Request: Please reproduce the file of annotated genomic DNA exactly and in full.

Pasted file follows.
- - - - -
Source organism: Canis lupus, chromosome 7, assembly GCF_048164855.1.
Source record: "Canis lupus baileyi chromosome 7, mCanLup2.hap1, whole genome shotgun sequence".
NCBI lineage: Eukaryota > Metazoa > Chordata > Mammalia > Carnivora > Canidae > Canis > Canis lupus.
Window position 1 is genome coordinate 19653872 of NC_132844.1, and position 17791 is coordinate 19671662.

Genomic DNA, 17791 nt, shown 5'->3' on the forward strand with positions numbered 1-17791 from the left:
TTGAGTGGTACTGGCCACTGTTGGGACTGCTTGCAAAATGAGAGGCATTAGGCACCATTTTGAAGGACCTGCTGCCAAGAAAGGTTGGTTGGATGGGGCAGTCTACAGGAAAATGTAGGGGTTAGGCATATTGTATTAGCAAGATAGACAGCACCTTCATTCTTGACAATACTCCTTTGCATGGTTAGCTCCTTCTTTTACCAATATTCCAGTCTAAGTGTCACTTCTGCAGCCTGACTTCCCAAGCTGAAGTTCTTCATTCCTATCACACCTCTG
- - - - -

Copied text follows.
Source organism: Canis lupus, chromosome 7, assembly GCF_048164855.1.
Source record: "Canis lupus baileyi chromosome 7, mCanLup2.hap1, whole genome shotgun sequence".
NCBI lineage: Eukaryota > Metazoa > Chordata > Mammalia > Carnivora > Canidae > Canis > Canis lupus.
Window position 1 is genome coordinate 19653872 of NC_132844.1, and position 17791 is coordinate 19671662.

Genomic DNA, 17791 nt, shown 5'->3' on the forward strand with positions numbered 1-17791 from the left:
TTGAGTGGTACTGGCCACTGTTGGGACTGCTTGCAAAATGAGAGGCATTAGGCACCATTTTGAAGGACCTGCTGCCAAGAAAGGTTGGTTGGATGGGGCAGTCTACAGGAAAATGTAGGGGTTAGGCATATTGTATTAGCAAGATAGACAGCACCTTCATTCTTGACAATACTCCTTTGCATGGTTAGCTCCTTCTTTTACCAATATTCCAGTCTAAGTGTCACTTCTGCAGCCTGACTTCCCAAGCTGAAGTTCTTCATTCCTATCACACCTCTG